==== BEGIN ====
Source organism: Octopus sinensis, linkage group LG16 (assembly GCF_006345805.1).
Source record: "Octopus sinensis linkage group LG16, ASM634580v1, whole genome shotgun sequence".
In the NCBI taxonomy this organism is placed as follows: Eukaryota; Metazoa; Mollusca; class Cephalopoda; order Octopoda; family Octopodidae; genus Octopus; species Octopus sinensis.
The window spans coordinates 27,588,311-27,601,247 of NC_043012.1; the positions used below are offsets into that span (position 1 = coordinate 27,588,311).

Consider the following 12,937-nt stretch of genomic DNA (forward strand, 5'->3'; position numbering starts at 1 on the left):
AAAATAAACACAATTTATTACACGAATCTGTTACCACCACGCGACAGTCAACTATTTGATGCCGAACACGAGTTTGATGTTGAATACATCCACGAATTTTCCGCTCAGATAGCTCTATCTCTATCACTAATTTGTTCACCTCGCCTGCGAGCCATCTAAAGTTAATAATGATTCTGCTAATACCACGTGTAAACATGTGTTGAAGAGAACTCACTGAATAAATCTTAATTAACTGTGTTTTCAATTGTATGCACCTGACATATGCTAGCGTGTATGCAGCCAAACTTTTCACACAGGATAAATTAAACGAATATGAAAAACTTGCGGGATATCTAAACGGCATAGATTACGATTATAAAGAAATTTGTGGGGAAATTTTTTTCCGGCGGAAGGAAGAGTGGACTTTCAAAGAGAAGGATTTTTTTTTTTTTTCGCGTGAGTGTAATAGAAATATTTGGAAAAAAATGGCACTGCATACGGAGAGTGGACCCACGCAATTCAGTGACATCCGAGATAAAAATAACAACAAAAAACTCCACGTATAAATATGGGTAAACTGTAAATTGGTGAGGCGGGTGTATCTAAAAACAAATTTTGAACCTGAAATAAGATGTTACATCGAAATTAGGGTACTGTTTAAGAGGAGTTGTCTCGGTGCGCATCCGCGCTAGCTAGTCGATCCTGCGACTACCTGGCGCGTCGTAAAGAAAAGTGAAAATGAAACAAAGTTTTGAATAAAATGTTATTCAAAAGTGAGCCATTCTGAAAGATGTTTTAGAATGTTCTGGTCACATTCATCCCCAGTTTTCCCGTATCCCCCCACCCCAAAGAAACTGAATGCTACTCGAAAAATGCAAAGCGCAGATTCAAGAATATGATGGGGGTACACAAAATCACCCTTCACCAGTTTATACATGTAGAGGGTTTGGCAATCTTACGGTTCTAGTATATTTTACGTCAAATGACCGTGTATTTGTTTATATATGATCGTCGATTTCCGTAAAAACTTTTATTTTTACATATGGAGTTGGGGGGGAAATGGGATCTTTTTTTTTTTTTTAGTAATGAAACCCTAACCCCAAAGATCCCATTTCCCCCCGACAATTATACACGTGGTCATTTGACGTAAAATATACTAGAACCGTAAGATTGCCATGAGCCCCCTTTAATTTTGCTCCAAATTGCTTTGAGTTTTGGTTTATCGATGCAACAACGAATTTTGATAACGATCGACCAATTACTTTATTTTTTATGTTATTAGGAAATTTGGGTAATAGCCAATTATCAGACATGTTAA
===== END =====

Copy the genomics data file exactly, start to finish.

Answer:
Source organism: Octopus sinensis, linkage group LG16 (assembly GCF_006345805.1).
Source record: "Octopus sinensis linkage group LG16, ASM634580v1, whole genome shotgun sequence".
In the NCBI taxonomy this organism is placed as follows: Eukaryota; Metazoa; Mollusca; class Cephalopoda; order Octopoda; family Octopodidae; genus Octopus; species Octopus sinensis.
The window spans coordinates 27,588,311-27,601,247 of NC_043012.1; the positions used below are offsets into that span (position 1 = coordinate 27,588,311).

Consider the following 12,937-nt stretch of genomic DNA (forward strand, 5'->3'; position numbering starts at 1 on the left):
AAAATAAACACAATTTATTACACGAATCTGTTACCACCACGCGACAGTCAACTATTTGATGCCGAACACGAGTTTGATGTTGAATACATCCACGAATTTTCCGCTCAGATAGCTCTATCTCTATCACTAATTTGTTCACCTCGCCTGCGAGCCATCTAAAGTTAATAATGATTCTGCTAATACCACGTGTAAACATGTGTTGAAGAGAACTCACTGAATAAATCTTAATTAACTGTGTTTTCAATTGTATGCACCTGACATATGCTAGCGTGTATGCAGCCAAACTTTTCACACAGGATAAATTAAACGAATATGAAAAACTTGCGGGATATCTAAACGGCATAGATTACGATTATAAAGAAATTTGTGGGGAAATTTTTTTCCGGCGGAAGGAAGAGTGGACTTTCAAAGAGAAGGATTTTTTTTTTTTTTCGCGTGAGTGTAATAGAAATATTTGGAAAAAAATGGCACTGCATACGGAGAGTGGACCCACGCAATTCAGTGACATCCGAGATAAAAATAACAACAAAAAACTCCACGTATAAATATGGGTAAACTGTAAATTGGTGAGGCGGGTGTATCTAAAAACAAATTTTGAACCTGAAATAAGATGTTACATCGAAATTAGGGTACTGTTTAAGAGGAGTTGTCTCGGTGCGCATCCGCGCTAGCTAGTCGATCCTGCGACTACCTGGCGCGTCGTAAAGAAAAGTGAAAATGAAACAAAGTTTTGAATAAAATGTTATTCAAAAGTGAGCCATTCTGAAAGATGTTTTAGAATGTTCTGGTCACATTCATCCCCAGTTTTCCCGTATCCCCCCACCCCAAAGAAACTGAATGCTACTCGAAAAATGCAAAGCGCAGATTCAAGAATATGATGGGGGTACACAAAATCACCCTTCACCAGTTTATACATGTAGAGGGTTTGGCAATCTTACGGTTCTAGTATATTTTACGTCAAATGACCGTGTATTTGTTTATATATGATCGTCGATTTCCGTAAAAACTTTTATTTTTACATATGGAGTTGGGGGGGAAATGGGATCTTTTTTTTTTTTTTAGTAATGAAACCCTAACCCCAAAGATCCCATTTCCCCCCGACAATTATACACGTGGTCATTTGACGTAAAATATACTAGAACCGTAAGATTGCCATGAGCCCCCTTTAATTTTGCTCCAAATTGCTTTGAGTTTTGGTTTATCGATGCAACAACGAATTTTGATAACGATCGACCAATTACTTTATTTTTTATGTTATTAGGAAATTTGGGTAATAGCCAATTATCAGACATGTTAA